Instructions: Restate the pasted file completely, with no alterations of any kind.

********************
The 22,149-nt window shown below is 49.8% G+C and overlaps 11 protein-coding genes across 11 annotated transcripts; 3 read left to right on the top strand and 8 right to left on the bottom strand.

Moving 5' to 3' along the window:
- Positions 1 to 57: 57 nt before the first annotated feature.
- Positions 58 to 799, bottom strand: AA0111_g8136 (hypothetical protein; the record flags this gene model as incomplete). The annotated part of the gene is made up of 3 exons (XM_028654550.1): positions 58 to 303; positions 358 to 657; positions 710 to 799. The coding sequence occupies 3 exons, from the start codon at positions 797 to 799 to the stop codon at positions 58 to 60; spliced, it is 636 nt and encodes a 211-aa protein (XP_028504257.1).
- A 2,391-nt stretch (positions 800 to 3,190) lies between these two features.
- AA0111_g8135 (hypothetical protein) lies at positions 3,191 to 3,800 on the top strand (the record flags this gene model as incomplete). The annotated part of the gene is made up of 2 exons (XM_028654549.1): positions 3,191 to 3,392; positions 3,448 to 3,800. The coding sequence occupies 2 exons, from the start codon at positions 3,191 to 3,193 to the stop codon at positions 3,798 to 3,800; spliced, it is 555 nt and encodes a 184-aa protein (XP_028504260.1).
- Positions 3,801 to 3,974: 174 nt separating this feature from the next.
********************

The 22,149-nt window shown below is 49.8% G+C and overlaps 11 protein-coding genes across 11 annotated transcripts; 3 read left to right on the top strand and 8 right to left on the bottom strand.

Moving 5' to 3' along the window:
- Positions 1 to 57: 57 nt before the first annotated feature.
- Positions 58 to 799, bottom strand: AA0111_g8136 (hypothetical protein; the record flags this gene model as incomplete). The annotated part of the gene is made up of 3 exons (XM_028654550.1): positions 58 to 303; positions 358 to 657; positions 710 to 799. The coding sequence occupies 3 exons, from the start codon at positions 797 to 799 to the stop codon at positions 58 to 60; spliced, it is 636 nt and encodes a 211-aa protein (XP_028504257.1).
- A 2,391-nt stretch (positions 800 to 3,190) lies between these two features.
- AA0111_g8135 (hypothetical protein) lies at positions 3,191 to 3,800 on the top strand (the record flags this gene model as incomplete). The annotated part of the gene is made up of 2 exons (XM_028654549.1): positions 3,191 to 3,392; positions 3,448 to 3,800. The coding sequence occupies 2 exons, from the start codon at positions 3,191 to 3,193 to the stop codon at positions 3,798 to 3,800; spliced, it is 555 nt and encodes a 184-aa protein (XP_028504260.1).
- Positions 3,801 to 3,974: 174 nt separating this feature from the next.